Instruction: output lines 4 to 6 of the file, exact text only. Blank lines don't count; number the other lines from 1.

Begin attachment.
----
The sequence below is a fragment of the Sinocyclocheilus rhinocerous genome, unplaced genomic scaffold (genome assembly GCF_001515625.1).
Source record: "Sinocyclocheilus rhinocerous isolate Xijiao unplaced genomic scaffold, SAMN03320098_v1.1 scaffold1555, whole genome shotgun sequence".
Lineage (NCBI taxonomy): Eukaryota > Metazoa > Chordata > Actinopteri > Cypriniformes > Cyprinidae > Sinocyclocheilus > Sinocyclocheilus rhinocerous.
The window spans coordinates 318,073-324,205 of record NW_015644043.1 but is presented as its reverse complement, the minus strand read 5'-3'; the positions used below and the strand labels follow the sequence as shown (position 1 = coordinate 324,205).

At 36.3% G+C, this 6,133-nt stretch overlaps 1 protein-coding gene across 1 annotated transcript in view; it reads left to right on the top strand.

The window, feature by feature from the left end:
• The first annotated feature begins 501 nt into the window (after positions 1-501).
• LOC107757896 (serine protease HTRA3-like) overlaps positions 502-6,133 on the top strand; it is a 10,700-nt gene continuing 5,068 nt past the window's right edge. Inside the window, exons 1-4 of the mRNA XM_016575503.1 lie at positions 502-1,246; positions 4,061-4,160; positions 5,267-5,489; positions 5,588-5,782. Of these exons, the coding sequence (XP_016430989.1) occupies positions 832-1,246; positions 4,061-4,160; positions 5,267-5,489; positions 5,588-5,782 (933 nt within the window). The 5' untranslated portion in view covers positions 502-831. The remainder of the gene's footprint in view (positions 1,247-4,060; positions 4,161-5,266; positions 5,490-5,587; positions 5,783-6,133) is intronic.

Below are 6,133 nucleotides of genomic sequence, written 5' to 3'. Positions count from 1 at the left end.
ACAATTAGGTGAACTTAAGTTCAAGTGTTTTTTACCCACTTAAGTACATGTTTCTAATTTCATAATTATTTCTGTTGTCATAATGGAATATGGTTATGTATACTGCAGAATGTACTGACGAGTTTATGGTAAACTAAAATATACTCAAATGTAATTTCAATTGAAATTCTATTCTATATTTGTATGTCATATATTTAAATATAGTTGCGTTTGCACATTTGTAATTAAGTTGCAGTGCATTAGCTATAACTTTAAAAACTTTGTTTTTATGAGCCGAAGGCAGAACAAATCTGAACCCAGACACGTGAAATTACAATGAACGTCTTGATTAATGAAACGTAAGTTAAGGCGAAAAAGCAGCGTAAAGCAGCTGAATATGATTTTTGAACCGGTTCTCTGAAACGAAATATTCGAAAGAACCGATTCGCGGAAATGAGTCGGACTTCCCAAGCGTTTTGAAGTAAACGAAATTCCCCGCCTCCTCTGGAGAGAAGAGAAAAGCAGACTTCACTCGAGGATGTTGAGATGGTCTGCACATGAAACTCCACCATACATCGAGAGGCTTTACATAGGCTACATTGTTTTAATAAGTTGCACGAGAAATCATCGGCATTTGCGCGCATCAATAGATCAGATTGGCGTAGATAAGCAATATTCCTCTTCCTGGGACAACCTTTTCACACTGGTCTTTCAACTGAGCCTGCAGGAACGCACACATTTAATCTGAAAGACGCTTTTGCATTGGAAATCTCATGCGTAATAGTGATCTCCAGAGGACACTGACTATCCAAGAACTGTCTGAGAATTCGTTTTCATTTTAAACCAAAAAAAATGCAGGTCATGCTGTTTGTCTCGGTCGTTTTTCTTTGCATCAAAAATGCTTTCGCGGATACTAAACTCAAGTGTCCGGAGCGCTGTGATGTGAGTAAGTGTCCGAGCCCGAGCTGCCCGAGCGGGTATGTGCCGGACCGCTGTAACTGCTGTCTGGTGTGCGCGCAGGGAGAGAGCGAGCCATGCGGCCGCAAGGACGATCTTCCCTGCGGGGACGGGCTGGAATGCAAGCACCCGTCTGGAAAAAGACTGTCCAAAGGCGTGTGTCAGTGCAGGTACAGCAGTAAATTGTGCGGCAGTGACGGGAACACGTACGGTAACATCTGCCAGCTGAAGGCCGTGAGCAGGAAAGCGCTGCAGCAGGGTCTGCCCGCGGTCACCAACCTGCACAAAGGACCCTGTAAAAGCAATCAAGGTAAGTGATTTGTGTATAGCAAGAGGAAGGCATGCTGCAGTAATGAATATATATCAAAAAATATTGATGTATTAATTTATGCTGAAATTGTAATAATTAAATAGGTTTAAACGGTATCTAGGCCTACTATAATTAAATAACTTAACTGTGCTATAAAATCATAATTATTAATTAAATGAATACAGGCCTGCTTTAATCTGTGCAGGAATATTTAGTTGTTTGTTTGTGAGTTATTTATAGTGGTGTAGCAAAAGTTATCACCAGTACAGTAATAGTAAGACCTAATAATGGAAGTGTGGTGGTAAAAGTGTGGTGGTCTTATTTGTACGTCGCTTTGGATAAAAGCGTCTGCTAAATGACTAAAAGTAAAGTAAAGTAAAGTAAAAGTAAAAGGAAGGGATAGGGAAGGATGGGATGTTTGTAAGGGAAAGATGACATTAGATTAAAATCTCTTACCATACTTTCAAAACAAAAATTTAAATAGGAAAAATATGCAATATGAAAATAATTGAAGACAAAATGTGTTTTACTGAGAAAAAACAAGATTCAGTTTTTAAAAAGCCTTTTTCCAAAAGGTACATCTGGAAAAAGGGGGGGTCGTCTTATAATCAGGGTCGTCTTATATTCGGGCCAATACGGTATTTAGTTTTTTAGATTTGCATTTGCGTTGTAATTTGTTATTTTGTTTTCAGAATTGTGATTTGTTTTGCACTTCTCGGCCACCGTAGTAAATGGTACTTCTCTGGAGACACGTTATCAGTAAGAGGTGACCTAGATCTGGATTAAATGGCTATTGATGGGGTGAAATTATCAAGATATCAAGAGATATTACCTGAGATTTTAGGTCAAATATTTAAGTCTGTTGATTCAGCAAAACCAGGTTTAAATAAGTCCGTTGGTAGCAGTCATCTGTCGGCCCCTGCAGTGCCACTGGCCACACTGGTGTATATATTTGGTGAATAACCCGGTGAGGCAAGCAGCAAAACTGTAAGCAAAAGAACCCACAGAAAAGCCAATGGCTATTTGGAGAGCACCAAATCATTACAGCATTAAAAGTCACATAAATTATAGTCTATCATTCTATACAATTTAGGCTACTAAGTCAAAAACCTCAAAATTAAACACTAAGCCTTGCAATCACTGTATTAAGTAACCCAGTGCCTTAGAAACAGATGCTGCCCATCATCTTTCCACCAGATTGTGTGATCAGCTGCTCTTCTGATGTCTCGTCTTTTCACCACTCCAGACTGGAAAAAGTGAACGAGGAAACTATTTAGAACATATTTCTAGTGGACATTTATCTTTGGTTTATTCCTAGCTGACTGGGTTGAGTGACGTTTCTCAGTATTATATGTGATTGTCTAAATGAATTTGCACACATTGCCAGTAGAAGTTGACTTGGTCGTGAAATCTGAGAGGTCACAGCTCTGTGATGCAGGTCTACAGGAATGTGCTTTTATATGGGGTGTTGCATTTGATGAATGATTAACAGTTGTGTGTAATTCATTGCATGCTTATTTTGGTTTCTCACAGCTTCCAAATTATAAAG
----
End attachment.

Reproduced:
The window spans coordinates 318,073-324,205 of record NW_015644043.1 but is presented as its reverse complement, the minus strand read 5'-3'; the positions used below and the strand labels follow the sequence as shown (position 1 = coordinate 324,205).

At 36.3% G+C, this 6,133-nt stretch overlaps 1 protein-coding gene across 1 annotated transcript in view; it reads left to right on the top strand.

The window, feature by feature from the left end: